Charles Williams joined Baylor Scott & White in January 2021 as president of BSW – Hillcrest in Waco. Prior to that, he served as president and CEO of Regional Medical Center of Orangeburg & Calhoun Counties in Orangeburg, S.C. Charles is no stranger to Texas, having spent most of his life in the Dallas-Fort Worth metroplex.

The Act Locally Waco blog publishes posts with a connection to these aspirations for Waco. If you are interested in writing for the Act Locally Waco Blog, please email Ferrell Foster at [email protected].

Snipes tells stories of Waco health professional heroes

Editor: In honor of Women’s History Month, we are featuring interviews with local women leaders. These pieces were written by Baylor University students from the Department of Journalism, Public Relations, and New Media.

By Campbell Wilford

Megan Snipes, marketing and public relations consultant at Baylor Scott & White Health, serves the Waco community through her dedication to bringing to light the stories of Waco’s health professionals. Especially now during the coronavirus pandemic, Snipes’ job holds great importance as she broadcasts the idea that an appreciation for our healthcare workers is so needed. 

Megan Snipes

Snipes grew up in San Antonio and credits her hard work and character to her father, who served as a pastor. Snipes talks in depth about how it was her Christ-centered family that shaped the woman that she has become today. As one of six children, she says she learned that anything you want in life you have to work hard for. 

 “My dad would wake us up at 6 a.m. every morning for prayer, which I was not happy about as a child, as a teenager, who needs a lot of sleep. But now looking back I totally understand why, and I’m so grateful that I had that influence in my life,” Snipes said. 

Snipes said she did not have a direct career path as she worked as a TV news producer and reporter at KWTX, the CBS affiliate in Waco, and then worked as executive producer of a lifestyle show in Austin. She encourages taking every opportunity whether or not it seems to align with an individual’s goals or not. 

“Everything that happens in life I think leads you to where you’re supposed to be. Random things give you little drops of knowledge that are going to help you, that you may not even know are eventually going to help you, but they help you in the long run,” Snipes said.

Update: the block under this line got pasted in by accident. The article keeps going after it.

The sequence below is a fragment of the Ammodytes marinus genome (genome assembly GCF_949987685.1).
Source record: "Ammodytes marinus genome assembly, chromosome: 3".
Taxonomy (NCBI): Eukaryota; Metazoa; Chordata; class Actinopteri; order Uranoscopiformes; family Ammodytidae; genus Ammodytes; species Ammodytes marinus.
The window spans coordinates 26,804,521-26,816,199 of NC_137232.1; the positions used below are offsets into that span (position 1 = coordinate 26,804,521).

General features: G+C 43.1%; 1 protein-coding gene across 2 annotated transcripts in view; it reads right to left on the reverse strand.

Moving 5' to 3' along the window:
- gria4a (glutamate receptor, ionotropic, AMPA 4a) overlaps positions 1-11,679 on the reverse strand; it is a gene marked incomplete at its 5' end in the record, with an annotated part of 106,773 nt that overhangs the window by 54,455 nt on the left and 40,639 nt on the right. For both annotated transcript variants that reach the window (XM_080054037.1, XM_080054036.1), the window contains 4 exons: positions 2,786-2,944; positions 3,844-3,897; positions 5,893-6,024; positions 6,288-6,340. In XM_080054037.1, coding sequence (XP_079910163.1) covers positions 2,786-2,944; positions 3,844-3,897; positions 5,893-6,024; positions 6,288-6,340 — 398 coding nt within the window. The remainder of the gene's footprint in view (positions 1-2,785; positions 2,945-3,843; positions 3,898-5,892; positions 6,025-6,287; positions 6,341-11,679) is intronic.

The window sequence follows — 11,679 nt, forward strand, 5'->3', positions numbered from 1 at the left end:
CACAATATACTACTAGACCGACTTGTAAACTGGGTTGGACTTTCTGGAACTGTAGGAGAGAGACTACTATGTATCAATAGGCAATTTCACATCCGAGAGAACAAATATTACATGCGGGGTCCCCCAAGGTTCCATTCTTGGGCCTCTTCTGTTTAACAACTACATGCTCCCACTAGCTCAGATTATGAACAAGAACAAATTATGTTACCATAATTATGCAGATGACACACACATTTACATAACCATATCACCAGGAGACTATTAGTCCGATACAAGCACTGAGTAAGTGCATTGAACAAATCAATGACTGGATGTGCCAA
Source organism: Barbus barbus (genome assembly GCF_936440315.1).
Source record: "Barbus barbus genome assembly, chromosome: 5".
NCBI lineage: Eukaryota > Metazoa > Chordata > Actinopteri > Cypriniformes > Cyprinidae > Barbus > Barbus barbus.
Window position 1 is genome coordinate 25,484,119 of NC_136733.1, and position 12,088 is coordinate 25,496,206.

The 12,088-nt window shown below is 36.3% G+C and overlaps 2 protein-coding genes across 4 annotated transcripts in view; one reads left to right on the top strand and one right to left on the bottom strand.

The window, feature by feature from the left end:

It was when Snipes’ father passed away from Leukemia in January 2016, that she discovered her passion for the role of nurses and healthcare providers. Seeing the care and the compassion that the nurses and doctors had for her dad and for her family was “life changing,” she said.

Snipes says she jumped at the opportunity to return to Waco and work for Baylor Scott & White Health. In this position, she says she loves that she still gets to work with area TV news stations while helping other people to understand the length that the healthcare workers go to in order to take care of us.

 “I want people to understand that it is not hyperbole to call our healthcare workers heroes. What they do every day is amazing, and it’s really special. I think it takes a really special kind of person to be in healthcare, so I have the utmost respect for all of them. There is no price tag on what they do,” Snipes said.

Snipes tells the stories of both the healthcare workers and the patients. She says she hopes that telling patients’ stories will help other people who are either going through the same thing or could potentially prevent the same thing from happening to them. Snipes says the team at Baylor Scott & White-Hillcrest calls what they do “sacred work.”

“Work hard at whatever you do and treat people with respect and kindness no matter who they are because you never know who is going to end up being your boss. You reap what you sow, so you continually want to be sowing kindness and continually be sowing positivity so that that is what you can reap,” Snipes said. 

Campbell Wilford is a sophomore marketing major with a public relations minor at Baylor University. She is from New Braunfels. 

The Act Locally Waco blog publishes posts with a connection to these aspirations for Waco. If you are interested in writing for the Act Locally Waco Blog, please email Ferrell Foster at [email protected].